Blue Bell Creameries is managing its first ice cream recall in 108 years, following deaths in Kansas reportedly from listeria linked to the product.

Listeria is caused by the bacteria Listeria monocytogenes. Five people infected with the organism were seen in a single hospital in Kansas. Doctors found four strains of the bacteria in the patients, three of which are similar to each other. Of the five patients treated for the illness, three have died so far.

A total of seven varieties of the disease-causing organism were detected in samples of ice cream manufactured by Blue Bell, including Great Divide Bars and the Chocolate Chip Country Cookie Sandwich.

"One of our machines produced a limited amount of frozen snacks with a potential listeria problem. When this was detected all products produced by this machine were withdrawn.  Our Blue Bell team members recovered all involved products in stores and storage," Blue Bell reported on its Web site.

Listeria infections are fairly rare, but they can result in death, particularly in young people and senior citizens. All the patients diagnosed with listeria infections in this latest outbreak were adults.

"Anyone who experiences fever and muscle aches, sometimes preceded by diarrhea or other gastrointestinal symptoms, or develops fever and chills after eating the ice cream should seek medical care and tell their health care provider about any history of eating the ice cream. Symptoms can appear from a few days up to a few weeks after consumption of the contaminated food," the Food and Drug Administration announced on its Web site.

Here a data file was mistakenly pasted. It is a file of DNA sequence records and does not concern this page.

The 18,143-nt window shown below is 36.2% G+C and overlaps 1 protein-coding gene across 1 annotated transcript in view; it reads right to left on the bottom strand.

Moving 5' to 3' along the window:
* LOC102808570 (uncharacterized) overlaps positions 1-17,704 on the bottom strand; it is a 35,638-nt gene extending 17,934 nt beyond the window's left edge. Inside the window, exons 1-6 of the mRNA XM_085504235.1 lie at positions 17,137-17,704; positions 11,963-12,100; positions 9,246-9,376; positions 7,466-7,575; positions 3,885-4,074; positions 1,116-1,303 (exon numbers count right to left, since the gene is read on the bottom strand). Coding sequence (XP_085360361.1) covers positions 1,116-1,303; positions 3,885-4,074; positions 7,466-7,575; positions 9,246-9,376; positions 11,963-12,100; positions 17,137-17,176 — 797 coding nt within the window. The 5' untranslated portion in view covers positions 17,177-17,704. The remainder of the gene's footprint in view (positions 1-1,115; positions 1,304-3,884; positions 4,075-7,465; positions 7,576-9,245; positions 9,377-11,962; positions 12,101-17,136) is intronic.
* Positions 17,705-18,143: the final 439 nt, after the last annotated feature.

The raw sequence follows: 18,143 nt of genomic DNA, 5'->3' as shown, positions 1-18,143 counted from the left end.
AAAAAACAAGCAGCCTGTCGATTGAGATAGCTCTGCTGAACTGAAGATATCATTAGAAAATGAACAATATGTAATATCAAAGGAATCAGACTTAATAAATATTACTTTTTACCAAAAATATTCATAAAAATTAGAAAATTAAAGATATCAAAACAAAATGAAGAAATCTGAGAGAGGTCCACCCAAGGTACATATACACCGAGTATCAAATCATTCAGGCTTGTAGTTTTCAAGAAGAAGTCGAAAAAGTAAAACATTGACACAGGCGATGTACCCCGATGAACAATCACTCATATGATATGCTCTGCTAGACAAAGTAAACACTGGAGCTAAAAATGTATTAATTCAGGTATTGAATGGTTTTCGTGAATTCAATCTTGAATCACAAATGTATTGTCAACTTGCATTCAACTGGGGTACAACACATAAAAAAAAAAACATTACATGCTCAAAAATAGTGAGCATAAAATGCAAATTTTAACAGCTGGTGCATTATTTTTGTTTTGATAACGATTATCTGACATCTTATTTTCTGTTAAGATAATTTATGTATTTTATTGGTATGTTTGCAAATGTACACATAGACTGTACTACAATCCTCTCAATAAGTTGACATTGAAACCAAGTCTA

Listeria bacteria can live and grow at temperatures as low as 40 degrees Fahrenheit, meaning any infected products kept in a refrigerator can become a breeding ground for the microorganisms.

"Use an appliance thermometer, such as a refrigerator thermometer, to check the temperature inside your refrigerator. The refrigerator should be 40°F or lower and the freezer 0°F or lower," the Centers for Disease Control and Prevention recommends.

Listeria monocytogenes can cross contaminate products stored with contaminated foods. Anyone who thinks they may have held affected products should wash their refrigerator with hot soapy water, and rinse off all surfaces. In addition to ice cream, the bacteria can also  be carried in meats, fruits, and vegetables.

The products being recalled were produced in Brenham, Texas. Anyone who thinks they may have affected Blue Bell products is being encouraged to call the company at 979-836-7977.

Photo: James Palinsad | Flickr

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